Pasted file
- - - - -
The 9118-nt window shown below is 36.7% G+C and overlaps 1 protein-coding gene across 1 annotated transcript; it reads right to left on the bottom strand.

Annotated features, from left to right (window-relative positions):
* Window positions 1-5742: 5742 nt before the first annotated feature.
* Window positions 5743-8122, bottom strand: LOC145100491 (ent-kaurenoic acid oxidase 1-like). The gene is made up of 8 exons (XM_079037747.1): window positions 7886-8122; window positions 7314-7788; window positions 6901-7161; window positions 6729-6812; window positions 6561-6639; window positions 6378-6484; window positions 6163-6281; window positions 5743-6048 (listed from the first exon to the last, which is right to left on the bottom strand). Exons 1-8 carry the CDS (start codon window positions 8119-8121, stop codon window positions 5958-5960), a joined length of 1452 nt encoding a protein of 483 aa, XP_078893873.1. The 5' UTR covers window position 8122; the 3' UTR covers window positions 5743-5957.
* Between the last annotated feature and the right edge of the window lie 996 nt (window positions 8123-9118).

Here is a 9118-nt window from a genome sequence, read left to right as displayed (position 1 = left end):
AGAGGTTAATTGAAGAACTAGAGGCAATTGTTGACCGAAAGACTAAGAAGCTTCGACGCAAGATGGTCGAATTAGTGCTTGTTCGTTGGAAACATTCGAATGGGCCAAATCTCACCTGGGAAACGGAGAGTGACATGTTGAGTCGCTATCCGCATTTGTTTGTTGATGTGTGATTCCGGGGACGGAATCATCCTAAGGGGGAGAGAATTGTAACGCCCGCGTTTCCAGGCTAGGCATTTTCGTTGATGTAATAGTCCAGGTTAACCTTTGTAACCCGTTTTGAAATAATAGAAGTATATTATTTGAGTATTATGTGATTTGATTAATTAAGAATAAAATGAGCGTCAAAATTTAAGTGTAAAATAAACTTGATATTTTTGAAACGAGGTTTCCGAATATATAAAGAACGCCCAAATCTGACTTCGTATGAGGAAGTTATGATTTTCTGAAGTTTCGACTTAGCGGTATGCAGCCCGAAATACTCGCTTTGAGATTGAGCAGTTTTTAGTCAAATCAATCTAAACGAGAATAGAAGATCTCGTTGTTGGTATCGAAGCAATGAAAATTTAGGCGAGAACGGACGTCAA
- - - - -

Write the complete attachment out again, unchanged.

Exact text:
The 9118-nt window shown below is 36.7% G+C and overlaps 1 protein-coding gene across 1 annotated transcript; it reads right to left on the bottom strand.

Annotated features, from left to right (window-relative positions):
* Window positions 1-5742: 5742 nt before the first annotated feature.
* Window positions 5743-8122, bottom strand: LOC145100491 (ent-kaurenoic acid oxidase 1-like). The gene is made up of 8 exons (XM_079037747.1): window positions 7886-8122; window positions 7314-7788; window positions 6901-7161; window positions 6729-6812; window positions 6561-6639; window positions 6378-6484; window positions 6163-6281; window positions 5743-6048 (listed from the first exon to the last, which is right to left on the bottom strand). Exons 1-8 carry the CDS (start codon window positions 8119-8121, stop codon window positions 5958-5960), a joined length of 1452 nt encoding a protein of 483 aa, XP_078893873.1. The 5' UTR covers window position 8122; the 3' UTR covers window positions 5743-5957.
* Between the last annotated feature and the right edge of the window lie 996 nt (window positions 8123-9118).

Here is a 9118-nt window from a genome sequence, read left to right as displayed (position 1 = left end):
AGAGGTTAATTGAAGAACTAGAGGCAATTGTTGACCGAAAGACTAAGAAGCTTCGACGCAAGATGGTCGAATTAGTGCTTGTTCGTTGGAAACATTCGAATGGGCCAAATCTCACCTGGGAAACGGAGAGTGACATGTTGAGTCGCTATCCGCATTTGTTTGTTGATGTGTGATTCCGGGGACGGAATCATCCTAAGGGGGAGAGAATTGTAACGCCCGCGTTTCCAGGCTAGGCATTTTCGTTGATGTAATAGTCCAGGTTAACCTTTGTAACCCGTTTTGAAATAATAGAAGTATATTATTTGAGTATTATGTGATTTGATTAATTAAGAATAAAATGAGCGTCAAAATTTAAGTGTAAAATAAACTTGATATTTTTGAAACGAGGTTTCCGAATATATAAAGAACGCCCAAATCTGACTTCGTATGAGGAAGTTATGATTTTCTGAAGTTTCGACTTAGCGGTATGCAGCCCGAAATACTCGCTTTGAGATTGAGCAGTTTTTAGTCAAATCAATCTAAACGAGAATAGAAGATCTCGTTGTTGGTATCGAAGCAATGAAAATTTAGGCGAGAACGGACGTCAA